Regarding the proposed I2P2 requirements; once it is a standard, that opens a number of potential problems. And once that door is open, it cannot be shut.

The 1989 Guidelines for Safety and Health Programs could probably use some updating. The talk is that the OSHA staff was within a few weeks of issuing revised guidelines when the political class at OSHA stopped the work, saying that they were going for a standard.

In deciding the potential problems with OSHA, I have to first remind myself that OSHA is first and foremost a political creation--a government agency always has some political dimension. OSHA's is particularly acute. "There is a new sheriff is town" is purely a political statement, not a safety and health statement. I have watched OSHA since its beginning. It is now the most politicized that it has been since Eula Bingham--perhaps more so. In Bingham's case, she was the driving force. My observation is that Dr. Michaels is only a figurehead. Barab/Berkowitz are running OSHA. My only question is, why Berkowitz has not been more visible.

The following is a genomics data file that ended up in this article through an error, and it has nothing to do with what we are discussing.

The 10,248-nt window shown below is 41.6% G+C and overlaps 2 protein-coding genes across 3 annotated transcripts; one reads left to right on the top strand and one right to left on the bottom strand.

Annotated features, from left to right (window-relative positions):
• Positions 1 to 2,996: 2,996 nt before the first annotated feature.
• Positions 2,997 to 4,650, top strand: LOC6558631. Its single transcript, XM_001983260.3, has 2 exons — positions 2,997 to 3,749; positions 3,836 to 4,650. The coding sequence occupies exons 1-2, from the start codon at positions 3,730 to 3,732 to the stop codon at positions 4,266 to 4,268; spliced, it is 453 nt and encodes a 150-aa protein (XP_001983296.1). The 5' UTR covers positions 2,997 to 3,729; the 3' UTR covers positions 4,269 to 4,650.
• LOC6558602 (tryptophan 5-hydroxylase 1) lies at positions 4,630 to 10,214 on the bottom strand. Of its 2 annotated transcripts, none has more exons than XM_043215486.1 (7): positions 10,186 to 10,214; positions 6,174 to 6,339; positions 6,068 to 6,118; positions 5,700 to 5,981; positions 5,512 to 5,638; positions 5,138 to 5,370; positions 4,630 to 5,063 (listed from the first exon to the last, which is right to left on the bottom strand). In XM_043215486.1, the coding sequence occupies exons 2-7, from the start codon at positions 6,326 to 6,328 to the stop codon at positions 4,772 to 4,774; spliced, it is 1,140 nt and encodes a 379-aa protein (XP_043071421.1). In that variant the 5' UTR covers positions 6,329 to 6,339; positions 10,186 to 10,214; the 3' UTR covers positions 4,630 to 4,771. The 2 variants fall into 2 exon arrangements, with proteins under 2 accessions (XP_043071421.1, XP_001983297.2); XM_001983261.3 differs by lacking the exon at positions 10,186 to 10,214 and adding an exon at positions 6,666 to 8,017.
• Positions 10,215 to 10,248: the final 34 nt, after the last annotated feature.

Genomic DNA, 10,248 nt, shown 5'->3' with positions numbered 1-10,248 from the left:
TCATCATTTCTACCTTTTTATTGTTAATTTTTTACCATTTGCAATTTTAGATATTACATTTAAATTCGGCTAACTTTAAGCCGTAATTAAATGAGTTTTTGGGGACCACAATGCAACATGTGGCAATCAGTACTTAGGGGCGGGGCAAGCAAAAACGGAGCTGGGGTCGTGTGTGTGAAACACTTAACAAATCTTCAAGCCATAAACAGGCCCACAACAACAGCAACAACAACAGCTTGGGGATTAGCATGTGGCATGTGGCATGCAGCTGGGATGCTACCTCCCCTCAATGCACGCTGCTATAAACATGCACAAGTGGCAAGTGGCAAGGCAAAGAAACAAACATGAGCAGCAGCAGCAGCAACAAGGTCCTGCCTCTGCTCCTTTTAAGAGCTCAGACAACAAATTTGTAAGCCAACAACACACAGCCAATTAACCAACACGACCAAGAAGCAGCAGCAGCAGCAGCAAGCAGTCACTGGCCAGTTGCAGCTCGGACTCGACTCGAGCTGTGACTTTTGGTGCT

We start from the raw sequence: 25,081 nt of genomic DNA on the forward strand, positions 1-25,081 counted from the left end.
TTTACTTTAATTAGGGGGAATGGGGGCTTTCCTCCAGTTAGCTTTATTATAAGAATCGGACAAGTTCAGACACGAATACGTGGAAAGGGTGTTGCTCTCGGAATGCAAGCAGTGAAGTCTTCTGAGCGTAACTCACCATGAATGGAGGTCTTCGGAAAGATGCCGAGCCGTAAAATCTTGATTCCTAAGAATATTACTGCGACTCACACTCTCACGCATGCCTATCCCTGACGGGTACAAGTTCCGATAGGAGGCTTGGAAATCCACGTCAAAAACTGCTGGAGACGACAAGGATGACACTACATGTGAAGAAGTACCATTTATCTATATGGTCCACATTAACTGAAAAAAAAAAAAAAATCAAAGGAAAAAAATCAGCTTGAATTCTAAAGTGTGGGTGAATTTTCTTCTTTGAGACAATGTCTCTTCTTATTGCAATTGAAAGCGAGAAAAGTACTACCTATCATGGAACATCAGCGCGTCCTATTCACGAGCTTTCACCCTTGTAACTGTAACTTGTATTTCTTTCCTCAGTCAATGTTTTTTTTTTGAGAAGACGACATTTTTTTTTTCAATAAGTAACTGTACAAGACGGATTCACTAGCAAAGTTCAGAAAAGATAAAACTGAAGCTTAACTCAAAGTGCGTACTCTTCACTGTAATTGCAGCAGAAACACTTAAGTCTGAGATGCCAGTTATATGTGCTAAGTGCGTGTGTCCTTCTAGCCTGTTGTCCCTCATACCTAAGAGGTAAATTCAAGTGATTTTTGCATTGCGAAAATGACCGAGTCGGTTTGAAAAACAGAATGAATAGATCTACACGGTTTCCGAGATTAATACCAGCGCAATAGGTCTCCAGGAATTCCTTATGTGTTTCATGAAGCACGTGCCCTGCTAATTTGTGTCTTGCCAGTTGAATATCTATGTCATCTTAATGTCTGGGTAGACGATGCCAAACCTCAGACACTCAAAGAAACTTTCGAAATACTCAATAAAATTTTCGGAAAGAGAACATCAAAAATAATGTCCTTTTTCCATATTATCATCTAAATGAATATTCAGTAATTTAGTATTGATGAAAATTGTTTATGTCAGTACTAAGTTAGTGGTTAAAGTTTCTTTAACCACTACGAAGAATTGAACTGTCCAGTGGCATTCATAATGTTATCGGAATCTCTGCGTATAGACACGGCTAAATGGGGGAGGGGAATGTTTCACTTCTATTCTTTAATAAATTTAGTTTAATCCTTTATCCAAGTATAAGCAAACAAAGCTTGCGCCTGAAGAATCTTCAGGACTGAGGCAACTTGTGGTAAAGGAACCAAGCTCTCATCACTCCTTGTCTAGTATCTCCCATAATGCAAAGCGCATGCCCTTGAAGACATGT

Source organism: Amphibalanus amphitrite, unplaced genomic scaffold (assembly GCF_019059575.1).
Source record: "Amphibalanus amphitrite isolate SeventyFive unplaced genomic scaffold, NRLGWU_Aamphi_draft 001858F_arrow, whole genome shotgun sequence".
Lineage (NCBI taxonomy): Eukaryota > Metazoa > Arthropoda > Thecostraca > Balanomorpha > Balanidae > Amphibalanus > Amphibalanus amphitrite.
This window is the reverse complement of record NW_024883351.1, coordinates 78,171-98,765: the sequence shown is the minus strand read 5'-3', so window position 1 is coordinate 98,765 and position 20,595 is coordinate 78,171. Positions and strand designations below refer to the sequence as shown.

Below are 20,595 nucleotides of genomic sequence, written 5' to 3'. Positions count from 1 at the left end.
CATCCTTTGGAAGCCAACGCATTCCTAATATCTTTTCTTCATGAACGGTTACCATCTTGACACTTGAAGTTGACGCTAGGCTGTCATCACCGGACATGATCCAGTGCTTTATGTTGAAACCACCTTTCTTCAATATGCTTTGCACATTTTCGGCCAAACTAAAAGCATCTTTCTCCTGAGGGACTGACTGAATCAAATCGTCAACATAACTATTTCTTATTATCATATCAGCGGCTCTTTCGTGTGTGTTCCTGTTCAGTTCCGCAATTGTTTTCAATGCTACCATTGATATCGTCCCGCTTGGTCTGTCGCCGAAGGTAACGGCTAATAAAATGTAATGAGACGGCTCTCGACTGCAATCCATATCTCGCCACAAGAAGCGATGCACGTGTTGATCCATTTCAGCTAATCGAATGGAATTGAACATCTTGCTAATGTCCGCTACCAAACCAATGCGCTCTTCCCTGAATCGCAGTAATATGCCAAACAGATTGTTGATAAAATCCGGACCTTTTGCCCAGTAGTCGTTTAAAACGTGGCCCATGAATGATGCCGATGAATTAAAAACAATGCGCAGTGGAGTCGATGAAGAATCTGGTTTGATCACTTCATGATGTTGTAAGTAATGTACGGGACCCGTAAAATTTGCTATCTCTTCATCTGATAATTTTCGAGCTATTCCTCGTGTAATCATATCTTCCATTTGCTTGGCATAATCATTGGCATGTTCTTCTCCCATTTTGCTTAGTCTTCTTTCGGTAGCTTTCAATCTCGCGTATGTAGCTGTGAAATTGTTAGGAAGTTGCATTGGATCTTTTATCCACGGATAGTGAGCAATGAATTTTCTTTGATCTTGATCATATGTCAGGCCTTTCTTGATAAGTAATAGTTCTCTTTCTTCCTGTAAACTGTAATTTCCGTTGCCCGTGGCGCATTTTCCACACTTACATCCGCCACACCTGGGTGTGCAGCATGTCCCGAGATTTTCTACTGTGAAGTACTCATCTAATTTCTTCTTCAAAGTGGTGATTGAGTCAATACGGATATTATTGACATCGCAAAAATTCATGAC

OSHA uses our professional organizations--and we let OSHA get away with that--with no quid pro quo for our professionals.

The reason for the no impact is not lack of skill. Rather, it is that our organizations are not large enough or mean enough for OSHA to worry that we will sue them. If OSHA knows that an organization will not sue them, they will appear accommodating, invite us to come in and talk our heads off anytime---and then do nothing.

So if we open this I2P2 door as a standard, we absolutely cannot count on our organizations, based on their track records, to be able to influence OSHA on I2P2 development to protect us in any meaningful way, or that will they challenge OSHA about OSHA's interpretations once I2P2 is enacted.

Hopefully some of the large, mean management organizations will take OSHA on about I2P2. I am cheering them on.

By Tom Lawrence, longtime safety and health professional